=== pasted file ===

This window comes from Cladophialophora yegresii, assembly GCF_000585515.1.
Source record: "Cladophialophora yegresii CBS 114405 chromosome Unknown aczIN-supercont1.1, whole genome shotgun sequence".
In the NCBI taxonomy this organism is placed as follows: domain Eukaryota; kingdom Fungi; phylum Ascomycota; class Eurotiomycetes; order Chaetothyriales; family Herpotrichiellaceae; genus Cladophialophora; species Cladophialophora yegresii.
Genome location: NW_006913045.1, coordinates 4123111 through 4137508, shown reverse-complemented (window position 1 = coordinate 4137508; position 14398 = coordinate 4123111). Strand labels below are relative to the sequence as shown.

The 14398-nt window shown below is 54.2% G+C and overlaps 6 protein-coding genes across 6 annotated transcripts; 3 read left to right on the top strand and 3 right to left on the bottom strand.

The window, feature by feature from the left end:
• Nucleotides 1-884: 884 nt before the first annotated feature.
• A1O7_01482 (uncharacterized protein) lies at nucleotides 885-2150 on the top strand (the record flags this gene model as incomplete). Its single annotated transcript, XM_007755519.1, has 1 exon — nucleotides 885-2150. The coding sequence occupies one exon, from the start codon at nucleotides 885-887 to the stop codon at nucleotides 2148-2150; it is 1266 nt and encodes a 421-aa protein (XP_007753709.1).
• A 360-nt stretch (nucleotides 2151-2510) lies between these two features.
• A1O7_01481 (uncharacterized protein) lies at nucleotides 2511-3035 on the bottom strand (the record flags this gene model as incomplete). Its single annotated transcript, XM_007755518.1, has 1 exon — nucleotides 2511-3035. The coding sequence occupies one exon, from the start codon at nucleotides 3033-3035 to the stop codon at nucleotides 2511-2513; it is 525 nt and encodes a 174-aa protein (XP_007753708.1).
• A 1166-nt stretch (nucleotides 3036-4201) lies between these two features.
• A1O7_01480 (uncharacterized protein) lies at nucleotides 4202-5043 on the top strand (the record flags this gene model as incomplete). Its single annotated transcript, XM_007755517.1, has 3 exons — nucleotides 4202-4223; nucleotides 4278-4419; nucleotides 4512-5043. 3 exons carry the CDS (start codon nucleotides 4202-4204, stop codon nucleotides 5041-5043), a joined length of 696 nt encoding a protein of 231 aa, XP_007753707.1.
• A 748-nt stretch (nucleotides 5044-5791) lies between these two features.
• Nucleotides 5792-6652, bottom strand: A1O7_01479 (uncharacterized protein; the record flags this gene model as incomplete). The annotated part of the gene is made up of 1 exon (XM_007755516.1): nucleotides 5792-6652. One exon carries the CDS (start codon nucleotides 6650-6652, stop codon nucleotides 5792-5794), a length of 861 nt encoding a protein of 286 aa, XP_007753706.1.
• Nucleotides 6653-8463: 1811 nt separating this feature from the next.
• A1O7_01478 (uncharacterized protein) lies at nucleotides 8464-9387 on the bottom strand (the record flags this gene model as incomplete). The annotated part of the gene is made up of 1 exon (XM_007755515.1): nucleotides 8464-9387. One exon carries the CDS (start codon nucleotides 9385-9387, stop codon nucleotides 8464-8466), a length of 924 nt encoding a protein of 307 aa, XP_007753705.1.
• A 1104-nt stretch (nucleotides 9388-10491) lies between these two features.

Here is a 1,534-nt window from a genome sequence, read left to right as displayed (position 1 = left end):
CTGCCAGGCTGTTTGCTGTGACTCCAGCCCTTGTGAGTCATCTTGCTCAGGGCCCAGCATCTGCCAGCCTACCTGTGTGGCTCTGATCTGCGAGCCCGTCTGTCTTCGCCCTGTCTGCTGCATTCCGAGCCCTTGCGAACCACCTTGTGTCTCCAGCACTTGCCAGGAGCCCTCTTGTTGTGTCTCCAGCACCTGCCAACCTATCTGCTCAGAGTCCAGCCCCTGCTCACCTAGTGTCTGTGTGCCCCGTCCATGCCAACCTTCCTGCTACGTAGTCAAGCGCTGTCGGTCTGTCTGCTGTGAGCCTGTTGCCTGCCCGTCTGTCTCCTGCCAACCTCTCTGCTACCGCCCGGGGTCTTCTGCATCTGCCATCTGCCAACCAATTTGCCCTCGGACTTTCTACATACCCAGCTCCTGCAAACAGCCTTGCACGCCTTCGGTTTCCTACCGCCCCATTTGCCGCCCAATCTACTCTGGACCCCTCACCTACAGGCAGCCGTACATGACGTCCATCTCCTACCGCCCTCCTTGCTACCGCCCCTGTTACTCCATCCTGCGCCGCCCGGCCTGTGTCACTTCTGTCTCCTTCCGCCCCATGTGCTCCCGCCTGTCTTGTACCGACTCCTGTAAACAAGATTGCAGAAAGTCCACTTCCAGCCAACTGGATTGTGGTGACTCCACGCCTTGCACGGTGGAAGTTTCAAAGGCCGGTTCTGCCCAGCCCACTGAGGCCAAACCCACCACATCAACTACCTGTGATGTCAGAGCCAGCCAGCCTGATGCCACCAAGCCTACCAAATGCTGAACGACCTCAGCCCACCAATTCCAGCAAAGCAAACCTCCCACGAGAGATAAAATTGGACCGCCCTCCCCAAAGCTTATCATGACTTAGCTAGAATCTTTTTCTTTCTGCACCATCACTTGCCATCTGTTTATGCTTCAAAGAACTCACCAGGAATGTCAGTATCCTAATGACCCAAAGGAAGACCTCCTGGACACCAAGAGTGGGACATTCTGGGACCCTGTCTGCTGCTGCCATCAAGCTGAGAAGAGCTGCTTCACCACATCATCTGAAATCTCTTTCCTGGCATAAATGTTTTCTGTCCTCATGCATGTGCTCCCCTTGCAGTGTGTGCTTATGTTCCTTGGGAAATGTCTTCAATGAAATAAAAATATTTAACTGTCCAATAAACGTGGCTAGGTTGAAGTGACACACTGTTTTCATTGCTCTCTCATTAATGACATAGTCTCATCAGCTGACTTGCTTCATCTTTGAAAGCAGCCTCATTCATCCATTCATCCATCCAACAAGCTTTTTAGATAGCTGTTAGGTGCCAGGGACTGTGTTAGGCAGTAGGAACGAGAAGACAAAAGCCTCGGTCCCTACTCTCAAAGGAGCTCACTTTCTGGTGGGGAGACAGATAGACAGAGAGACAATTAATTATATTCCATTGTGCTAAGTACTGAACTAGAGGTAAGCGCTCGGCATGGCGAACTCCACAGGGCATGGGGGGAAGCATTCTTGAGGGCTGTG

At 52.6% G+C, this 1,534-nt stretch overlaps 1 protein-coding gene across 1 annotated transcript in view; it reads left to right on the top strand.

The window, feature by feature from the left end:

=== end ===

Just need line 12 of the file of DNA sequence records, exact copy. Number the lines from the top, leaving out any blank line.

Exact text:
• A1O7_01480 (uncharacterized protein) lies at nucleotides 4202-5043 on the top strand (the record flags this gene model as incomplete). Its single annotated transcript, XM_007755517.1, has 3 exons — nucleotides 4202-4223; nucleotides 4278-4419; nucleotides 4512-5043. 3 exons carry the CDS (start codon nucleotides 4202-4204, stop codon nucleotides 5041-5043), a joined length of 696 nt encoding a protein of 231 aa, XP_007753707.1.